Robert Bates introduces a similar idea in Analytic Narratives under the rubric of “analytic narrative”. The chief difference between his notion and mine is that his account is limited to the use of game theory and rational choice theory to provide the linkages within the chronological account, whereas I want to allow a pluralistic understanding of the kinds and levels of causes that are relevant to social processes.
Here is a brief account of what Bates and his collaborators mean by an analytic narrative:
The chapters thus build narratives. But the narratives are analytic narratives. By modeling the processes that produced the outcomes, we seek to capture the essence of stories. Should we possess a valid representation of the story, then the equilibrium of the model should imply the outcome we describe—and seek to explain. Our use of rational choice and game theory transforms the narratives into analytic narratives. Our approach therefore occupies a complex middle ground between ideographic and nomothetic reasoning. (12)
As have others, however, we seek to return to the rich, qualitative, and descriptive materials that narratives offer. And, as have others, we seek an explicit and logically rigorous account of the events we describe… We seek to locate and explore particular mechanisms that shape the interplay between strategic actors and that thereby generate outcomes. Second, most of these [other] literatures are structural: they focus on the origins and impact of alignments, cleavages, structures, and institutions. Our approach, by contrast, focuses on choices and decisions. It is thus more micro than macro in orientation. By delineating specific mechanisms and focusing on the determinants and impacts of choices, our work differs from our predecessors. (12-13)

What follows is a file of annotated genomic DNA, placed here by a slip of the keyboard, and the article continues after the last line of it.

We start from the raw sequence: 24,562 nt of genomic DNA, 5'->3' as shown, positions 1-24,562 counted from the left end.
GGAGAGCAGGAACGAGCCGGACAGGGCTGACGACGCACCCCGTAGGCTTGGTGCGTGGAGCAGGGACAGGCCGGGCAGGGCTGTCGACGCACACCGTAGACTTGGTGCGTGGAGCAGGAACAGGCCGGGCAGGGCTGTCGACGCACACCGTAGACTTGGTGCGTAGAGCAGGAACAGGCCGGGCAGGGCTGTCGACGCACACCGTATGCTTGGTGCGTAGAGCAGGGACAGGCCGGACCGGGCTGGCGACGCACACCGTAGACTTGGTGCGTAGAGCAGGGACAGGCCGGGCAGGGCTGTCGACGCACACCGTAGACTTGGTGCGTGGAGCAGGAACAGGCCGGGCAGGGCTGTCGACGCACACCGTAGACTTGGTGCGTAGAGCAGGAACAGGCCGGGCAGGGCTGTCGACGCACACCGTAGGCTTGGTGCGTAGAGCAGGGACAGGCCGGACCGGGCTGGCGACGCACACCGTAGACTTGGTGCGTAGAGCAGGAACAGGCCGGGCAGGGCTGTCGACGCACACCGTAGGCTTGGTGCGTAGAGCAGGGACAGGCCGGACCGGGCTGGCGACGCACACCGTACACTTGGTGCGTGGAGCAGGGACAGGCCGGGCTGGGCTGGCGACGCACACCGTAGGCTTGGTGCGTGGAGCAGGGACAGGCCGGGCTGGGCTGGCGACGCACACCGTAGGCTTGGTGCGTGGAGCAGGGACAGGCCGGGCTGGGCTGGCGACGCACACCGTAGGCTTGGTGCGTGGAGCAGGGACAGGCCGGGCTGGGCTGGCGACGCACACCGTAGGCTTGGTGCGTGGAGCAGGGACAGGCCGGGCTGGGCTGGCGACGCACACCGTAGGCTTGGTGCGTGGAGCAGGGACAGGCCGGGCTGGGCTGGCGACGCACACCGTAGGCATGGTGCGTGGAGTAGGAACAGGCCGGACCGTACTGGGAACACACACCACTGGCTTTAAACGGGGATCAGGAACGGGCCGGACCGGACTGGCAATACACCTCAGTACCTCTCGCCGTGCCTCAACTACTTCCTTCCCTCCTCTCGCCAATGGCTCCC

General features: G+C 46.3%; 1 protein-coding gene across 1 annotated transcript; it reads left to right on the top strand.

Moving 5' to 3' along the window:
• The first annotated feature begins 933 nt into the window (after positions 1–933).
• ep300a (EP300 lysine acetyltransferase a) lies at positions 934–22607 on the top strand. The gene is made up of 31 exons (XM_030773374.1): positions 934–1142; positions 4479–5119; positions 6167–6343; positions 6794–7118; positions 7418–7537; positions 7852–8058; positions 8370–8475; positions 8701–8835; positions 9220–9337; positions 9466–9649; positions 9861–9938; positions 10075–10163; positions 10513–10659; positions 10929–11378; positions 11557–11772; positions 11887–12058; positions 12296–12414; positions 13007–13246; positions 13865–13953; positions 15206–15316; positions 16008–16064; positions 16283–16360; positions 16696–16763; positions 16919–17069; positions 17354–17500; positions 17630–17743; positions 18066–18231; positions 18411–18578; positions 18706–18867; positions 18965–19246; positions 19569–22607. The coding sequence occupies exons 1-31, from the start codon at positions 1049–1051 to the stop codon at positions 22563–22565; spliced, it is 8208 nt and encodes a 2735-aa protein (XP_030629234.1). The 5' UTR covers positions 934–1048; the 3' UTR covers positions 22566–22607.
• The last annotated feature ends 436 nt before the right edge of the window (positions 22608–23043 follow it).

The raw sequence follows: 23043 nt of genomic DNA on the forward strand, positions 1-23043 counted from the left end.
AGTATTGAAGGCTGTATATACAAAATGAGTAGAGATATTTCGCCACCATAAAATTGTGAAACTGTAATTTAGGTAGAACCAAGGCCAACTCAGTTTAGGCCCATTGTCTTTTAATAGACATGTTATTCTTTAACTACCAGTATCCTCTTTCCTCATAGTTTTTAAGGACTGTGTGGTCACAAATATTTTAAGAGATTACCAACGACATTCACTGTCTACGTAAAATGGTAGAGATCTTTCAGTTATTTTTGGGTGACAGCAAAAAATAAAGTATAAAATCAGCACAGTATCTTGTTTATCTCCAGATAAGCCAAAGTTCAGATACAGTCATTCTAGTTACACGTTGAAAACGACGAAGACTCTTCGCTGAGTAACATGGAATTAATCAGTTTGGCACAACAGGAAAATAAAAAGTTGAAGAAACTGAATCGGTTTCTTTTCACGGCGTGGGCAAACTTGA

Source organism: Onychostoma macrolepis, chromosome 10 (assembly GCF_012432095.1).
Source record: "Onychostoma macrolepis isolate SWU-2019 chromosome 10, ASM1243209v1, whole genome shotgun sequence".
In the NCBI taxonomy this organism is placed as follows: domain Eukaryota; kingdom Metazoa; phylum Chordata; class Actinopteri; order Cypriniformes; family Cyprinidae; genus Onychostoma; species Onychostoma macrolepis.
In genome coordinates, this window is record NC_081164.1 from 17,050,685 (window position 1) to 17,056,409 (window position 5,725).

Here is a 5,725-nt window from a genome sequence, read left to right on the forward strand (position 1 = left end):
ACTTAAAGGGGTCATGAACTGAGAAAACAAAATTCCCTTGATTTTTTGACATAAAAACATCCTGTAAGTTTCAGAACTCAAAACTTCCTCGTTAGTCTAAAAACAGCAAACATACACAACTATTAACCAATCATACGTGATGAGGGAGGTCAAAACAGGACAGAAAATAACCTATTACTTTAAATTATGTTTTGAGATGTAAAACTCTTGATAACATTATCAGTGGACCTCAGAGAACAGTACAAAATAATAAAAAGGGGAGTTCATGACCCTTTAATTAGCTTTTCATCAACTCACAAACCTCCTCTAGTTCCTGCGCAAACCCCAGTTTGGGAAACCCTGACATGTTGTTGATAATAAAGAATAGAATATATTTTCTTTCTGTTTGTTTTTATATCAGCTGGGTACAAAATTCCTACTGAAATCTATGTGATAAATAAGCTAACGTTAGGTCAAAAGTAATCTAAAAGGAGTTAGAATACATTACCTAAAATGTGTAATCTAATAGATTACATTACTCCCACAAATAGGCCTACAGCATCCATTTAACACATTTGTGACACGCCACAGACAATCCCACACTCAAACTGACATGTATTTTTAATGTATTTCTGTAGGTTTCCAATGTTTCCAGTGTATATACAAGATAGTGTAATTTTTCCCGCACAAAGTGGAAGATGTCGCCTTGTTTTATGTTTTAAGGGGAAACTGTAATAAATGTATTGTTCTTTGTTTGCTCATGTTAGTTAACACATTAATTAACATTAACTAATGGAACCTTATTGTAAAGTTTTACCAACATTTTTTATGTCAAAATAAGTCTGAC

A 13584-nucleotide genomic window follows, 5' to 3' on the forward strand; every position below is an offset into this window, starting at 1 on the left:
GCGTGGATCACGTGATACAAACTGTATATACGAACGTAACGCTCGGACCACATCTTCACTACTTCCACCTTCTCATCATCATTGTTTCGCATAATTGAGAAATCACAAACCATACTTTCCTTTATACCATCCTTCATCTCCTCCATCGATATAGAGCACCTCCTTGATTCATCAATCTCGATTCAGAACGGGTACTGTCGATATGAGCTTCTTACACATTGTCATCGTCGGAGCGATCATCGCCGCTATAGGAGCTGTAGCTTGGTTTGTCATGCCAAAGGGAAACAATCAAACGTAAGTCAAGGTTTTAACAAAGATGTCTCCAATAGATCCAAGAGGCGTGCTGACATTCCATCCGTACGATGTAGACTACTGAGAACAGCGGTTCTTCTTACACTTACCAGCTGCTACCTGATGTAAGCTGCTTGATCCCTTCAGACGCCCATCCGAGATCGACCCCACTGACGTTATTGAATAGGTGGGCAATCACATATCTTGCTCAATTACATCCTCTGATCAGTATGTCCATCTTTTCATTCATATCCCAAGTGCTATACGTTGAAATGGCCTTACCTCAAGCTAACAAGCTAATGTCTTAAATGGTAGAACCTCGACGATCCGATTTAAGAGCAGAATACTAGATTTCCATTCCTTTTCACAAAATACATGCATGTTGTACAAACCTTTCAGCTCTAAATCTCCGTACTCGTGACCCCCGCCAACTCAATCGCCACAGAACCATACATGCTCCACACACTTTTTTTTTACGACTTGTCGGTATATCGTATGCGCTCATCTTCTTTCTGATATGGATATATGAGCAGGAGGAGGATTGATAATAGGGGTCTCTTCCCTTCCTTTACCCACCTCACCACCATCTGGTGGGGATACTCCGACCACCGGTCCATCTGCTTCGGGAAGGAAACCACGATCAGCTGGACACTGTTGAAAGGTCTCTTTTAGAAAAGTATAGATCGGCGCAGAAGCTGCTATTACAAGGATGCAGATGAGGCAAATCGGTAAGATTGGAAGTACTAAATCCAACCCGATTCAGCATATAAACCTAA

A narrative typically offers an account of an historically particular event or process: the outbreak of a specific war, the emergence of ethnic conflict at a specific place and time, or the occurrence of a financial crisis. This places narratives on the side of particular social-science analysis. Is there a role for generalization in relation to narratives? I think that MTT would suggest that there is not, when it comes to large event groups like revolutions. There is no common template of revolutionary mobilization and regime collapse; instead, there are local and national interactions that constitute recurring mechanisms, and it is the task of the social scientist to discover the linkages and contingencies through which these various mechanisms led to revolution in this case or that. MTT try to find a middle ground between particularity and generalization:
Have we only rediscovered narrative history and applied to it a new, scientistic vocabulary? We think not. While convinced of the futility of deducing general covering laws of contention, we think our program — if it succeeds — will uncover recurring sets of mechanisms that combine into robust processes which, in turn, recur over a surprising number and broad range of episodes. (kl 3936)
In my view, anyway, a narrative describes a particular process or event; but it does so by identifying recurring processes, mechanisms, and forces that can be discerned within the unfolding of the case. So generalizability comes into the story at the level of the components of the narrative — the discovery of common social processes within the historically unique sequence of events.